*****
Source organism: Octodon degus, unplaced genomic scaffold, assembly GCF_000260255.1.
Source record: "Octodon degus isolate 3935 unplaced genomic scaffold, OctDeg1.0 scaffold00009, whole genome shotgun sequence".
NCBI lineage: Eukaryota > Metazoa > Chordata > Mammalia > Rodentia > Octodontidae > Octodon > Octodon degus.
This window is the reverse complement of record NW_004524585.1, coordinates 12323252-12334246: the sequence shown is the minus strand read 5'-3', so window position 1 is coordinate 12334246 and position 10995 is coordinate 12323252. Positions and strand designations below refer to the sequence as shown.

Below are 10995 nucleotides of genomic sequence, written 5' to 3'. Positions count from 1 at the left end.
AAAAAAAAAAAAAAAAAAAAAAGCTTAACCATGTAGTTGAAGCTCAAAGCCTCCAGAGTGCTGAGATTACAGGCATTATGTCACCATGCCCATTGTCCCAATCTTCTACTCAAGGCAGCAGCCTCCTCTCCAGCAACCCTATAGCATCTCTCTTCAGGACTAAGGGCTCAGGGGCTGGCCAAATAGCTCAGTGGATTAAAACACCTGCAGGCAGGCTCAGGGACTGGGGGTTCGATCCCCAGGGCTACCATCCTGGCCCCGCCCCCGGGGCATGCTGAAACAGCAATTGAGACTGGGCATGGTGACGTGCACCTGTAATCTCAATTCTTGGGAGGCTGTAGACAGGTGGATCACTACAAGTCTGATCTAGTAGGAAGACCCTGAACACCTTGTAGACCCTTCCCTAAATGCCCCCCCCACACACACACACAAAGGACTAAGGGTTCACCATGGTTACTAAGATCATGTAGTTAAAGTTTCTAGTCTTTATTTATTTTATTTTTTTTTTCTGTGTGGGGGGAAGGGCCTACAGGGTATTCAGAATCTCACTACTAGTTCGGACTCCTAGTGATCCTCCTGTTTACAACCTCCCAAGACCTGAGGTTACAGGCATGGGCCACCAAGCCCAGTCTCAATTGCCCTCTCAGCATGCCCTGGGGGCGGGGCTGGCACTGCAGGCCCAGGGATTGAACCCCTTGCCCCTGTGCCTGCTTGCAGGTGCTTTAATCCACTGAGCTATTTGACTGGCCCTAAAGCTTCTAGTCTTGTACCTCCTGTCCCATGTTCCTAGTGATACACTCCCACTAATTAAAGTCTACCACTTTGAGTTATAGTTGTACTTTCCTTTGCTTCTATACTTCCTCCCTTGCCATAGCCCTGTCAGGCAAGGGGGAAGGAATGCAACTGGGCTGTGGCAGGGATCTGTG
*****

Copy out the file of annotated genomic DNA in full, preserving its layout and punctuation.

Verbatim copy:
Source organism: Octodon degus, unplaced genomic scaffold, assembly GCF_000260255.1.
Source record: "Octodon degus isolate 3935 unplaced genomic scaffold, OctDeg1.0 scaffold00009, whole genome shotgun sequence".
NCBI lineage: Eukaryota > Metazoa > Chordata > Mammalia > Rodentia > Octodontidae > Octodon > Octodon degus.
This window is the reverse complement of record NW_004524585.1, coordinates 12323252-12334246: the sequence shown is the minus strand read 5'-3', so window position 1 is coordinate 12334246 and position 10995 is coordinate 12323252. Positions and strand designations below refer to the sequence as shown.

Below are 10995 nucleotides of genomic sequence, written 5' to 3'. Positions count from 1 at the left end.
AAAAAAAAAAAAAAAAAAAAAAGCTTAACCATGTAGTTGAAGCTCAAAGCCTCCAGAGTGCTGAGATTACAGGCATTATGTCACCATGCCCATTGTCCCAATCTTCTACTCAAGGCAGCAGCCTCCTCTCCAGCAACCCTATAGCATCTCTCTTCAGGACTAAGGGCTCAGGGGCTGGCCAAATAGCTCAGTGGATTAAAACACCTGCAGGCAGGCTCAGGGACTGGGGGTTCGATCCCCAGGGCTACCATCCTGGCCCCGCCCCCGGGGCATGCTGAAACAGCAATTGAGACTGGGCATGGTGACGTGCACCTGTAATCTCAATTCTTGGGAGGCTGTAGACAGGTGGATCACTACAAGTCTGATCTAGTAGGAAGACCCTGAACACCTTGTAGACCCTTCCCTAAATGCCCCCCCCACACACACACACAAAGGACTAAGGGTTCACCATGGTTACTAAGATCATGTAGTTAAAGTTTCTAGTCTTTATTTATTTTATTTTTTTTTTCTGTGTGGGGGGAAGGGCCTACAGGGTATTCAGAATCTCACTACTAGTTCGGACTCCTAGTGATCCTCCTGTTTACAACCTCCCAAGACCTGAGGTTACAGGCATGGGCCACCAAGCCCAGTCTCAATTGCCCTCTCAGCATGCCCTGGGGGCGGGGCTGGCACTGCAGGCCCAGGGATTGAACCCCTTGCCCCTGTGCCTGCTTGCAGGTGCTTTAATCCACTGAGCTATTTGACTGGCCCTAAAGCTTCTAGTCTTGTACCTCCTGTCCCATGTTCCTAGTGATACACTCCCACTAATTAAAGTCTACCACTTTGAGTTATAGTTGTACTTTCCTTTGCTTCTATACTTCCTCCCTTGCCATAGCCCTGTCAGGCAAGGGGGAAGGAATGCAACTGGGCTGTGGCAGGGATCTGTG